Distributists view this profit and loss system as a system based on greed in which others are disregarded, where the poor get poorer and the rich get richer. It is soulless competition. Instead, they emphasize “cooperation.” However, Capitalism is based just as much on cooperation as competition. Income in a capitalist economy is earned not through “selfishness” but by helping others. Economists James Gwartney, Richard L. Stroup, and Dwight R. Lee explain,
People who earn large incomes do so because they provide others with lots of things that they value. If these individuals did not provide valuable goods or services, consumers would not pay them so generously. There is a moral here: if you want to earn a large income, you had better figure out how to help others a great deal.
Nobel laureate Milton Friedman put it another way: “Fundamentally, there are only two ways of co-ordinating the economic activities of millions. One is central direction involving the use of coercion … The other is voluntary co-operation of individuals.” The “voluntary co-operation of individuals” Friedman is referring to is Capitalism, which, really, simply means an economy without coercion in which private property rights are protected.
Distributism recognizes money as a means, not an ends, but then so does every other school of economics, including the Capitalists.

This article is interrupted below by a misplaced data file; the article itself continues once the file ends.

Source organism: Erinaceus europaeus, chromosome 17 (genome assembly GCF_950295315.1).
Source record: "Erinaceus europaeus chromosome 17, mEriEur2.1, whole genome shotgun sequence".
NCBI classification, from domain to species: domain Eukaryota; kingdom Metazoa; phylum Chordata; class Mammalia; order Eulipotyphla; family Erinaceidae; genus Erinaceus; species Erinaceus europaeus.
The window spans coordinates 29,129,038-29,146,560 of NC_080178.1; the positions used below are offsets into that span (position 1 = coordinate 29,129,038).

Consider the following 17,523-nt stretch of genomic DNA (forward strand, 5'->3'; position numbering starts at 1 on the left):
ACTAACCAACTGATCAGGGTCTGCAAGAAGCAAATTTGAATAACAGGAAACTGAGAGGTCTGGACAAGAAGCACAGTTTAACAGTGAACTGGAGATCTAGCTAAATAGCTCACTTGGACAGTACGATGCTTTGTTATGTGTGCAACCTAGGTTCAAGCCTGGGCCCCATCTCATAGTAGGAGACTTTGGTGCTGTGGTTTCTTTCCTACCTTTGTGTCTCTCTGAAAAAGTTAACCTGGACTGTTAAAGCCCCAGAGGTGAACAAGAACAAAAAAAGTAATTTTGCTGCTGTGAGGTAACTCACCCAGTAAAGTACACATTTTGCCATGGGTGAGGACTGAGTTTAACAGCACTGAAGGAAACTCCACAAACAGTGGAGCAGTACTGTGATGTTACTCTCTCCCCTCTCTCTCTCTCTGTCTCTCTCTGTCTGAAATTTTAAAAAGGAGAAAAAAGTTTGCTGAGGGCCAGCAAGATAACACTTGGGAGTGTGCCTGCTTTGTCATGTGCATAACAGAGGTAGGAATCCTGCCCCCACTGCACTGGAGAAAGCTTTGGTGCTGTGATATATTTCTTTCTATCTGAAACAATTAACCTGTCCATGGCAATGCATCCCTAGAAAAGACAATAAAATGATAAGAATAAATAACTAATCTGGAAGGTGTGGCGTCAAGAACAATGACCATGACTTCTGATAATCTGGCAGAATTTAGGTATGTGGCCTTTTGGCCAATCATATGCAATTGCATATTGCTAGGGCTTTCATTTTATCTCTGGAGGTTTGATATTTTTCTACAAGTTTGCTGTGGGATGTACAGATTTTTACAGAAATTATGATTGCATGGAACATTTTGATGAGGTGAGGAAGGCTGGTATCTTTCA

Error #3: Overemphasis on localism. Distributism places such an emphasis on localism that the very idea of big business is spurned (see error #1) and individual households are encouraged to be self-reliant. However, while buying local, making local contributions with your money, time and talents and increasing your families economic independence are all good things treating localism and globalization as mutually exclusive is a mistake. A healthy economy requires both a vibrant local community (because, thats where you live after all) and free trade with the outside world. This is for a number of different reasons.
First, globalization offers the advantage of spreading and thereby reducing risk. The recent heat wave that swept through the United States this summer is a perfect example. In an entirely local economy, such a heat wave and the subsequent crop failure would have doomed countless communities to famine and significant malnutrition or even loss of life. However, because those communities don’t exist in a bubble but are part of a much greater economy spanning the entire continent they hardly felt the effects of the crop failure except in the temporary rise in food prices. This is because much of our food is now imported from other communities in the US or even other continents. Sure, small local farms are certainly more personal than large corporate-owned farms located halfway around the world but is “personality” worth the increased risk of often deadly conditions like famine that, until recently, have always plagued us?
We also have globalization to thank for not having to stock our pantries to the brim in anticipation of winter. Instead, we can simply purchase produce from parts of the world where the seasons differ from our own.